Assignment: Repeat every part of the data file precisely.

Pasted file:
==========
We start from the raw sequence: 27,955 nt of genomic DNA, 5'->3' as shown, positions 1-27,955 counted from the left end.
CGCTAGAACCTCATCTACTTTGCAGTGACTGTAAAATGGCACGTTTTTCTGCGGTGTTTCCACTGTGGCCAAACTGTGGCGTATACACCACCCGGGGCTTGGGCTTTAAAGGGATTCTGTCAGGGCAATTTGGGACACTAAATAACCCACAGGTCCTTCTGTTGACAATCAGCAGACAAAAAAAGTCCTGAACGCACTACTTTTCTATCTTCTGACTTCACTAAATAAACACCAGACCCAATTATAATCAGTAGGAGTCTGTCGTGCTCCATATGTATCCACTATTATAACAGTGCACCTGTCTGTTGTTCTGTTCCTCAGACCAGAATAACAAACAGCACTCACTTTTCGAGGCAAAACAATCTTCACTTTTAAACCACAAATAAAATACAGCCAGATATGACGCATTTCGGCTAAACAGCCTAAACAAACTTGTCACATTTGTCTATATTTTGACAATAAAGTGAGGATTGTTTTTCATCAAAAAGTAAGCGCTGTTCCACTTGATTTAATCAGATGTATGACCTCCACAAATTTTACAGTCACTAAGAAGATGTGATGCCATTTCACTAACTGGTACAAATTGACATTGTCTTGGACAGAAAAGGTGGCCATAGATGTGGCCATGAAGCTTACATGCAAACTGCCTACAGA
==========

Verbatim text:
We start from the raw sequence: 27,955 nt of genomic DNA, 5'->3' as shown, positions 1-27,955 counted from the left end.
CGCTAGAACCTCATCTACTTTGCAGTGACTGTAAAATGGCACGTTTTTCTGCGGTGTTTCCACTGTGGCCAAACTGTGGCGTATACACCACCCGGGGCTTGGGCTTTAAAGGGATTCTGTCAGGGCAATTTGGGACACTAAATAACCCACAGGTCCTTCTGTTGACAATCAGCAGACAAAAAAAGTCCTGAACGCACTACTTTTCTATCTTCTGACTTCACTAAATAAACACCAGACCCAATTATAATCAGTAGGAGTCTGTCGTGCTCCATATGTATCCACTATTATAACAGTGCACCTGTCTGTTGTTCTGTTCCTCAGACCAGAATAACAAACAGCACTCACTTTTCGAGGCAAAACAATCTTCACTTTTAAACCACAAATAAAATACAGCCAGATATGACGCATTTCGGCTAAACAGCCTAAACAAACTTGTCACATTTGTCTATATTTTGACAATAAAGTGAGGATTGTTTTTCATCAAAAAGTAAGCGCTGTTCCACTTGATTTAATCAGATGTATGACCTCCACAAATTTTACAGTCACTAAGAAGATGTGATGCCATTTCACTAACTGGTACAAATTGACATTGTCTTGGACAGAAAAGGTGGCCATAGATGTGGCCATGAAGCTTACATGCAAACTGCCTACAGA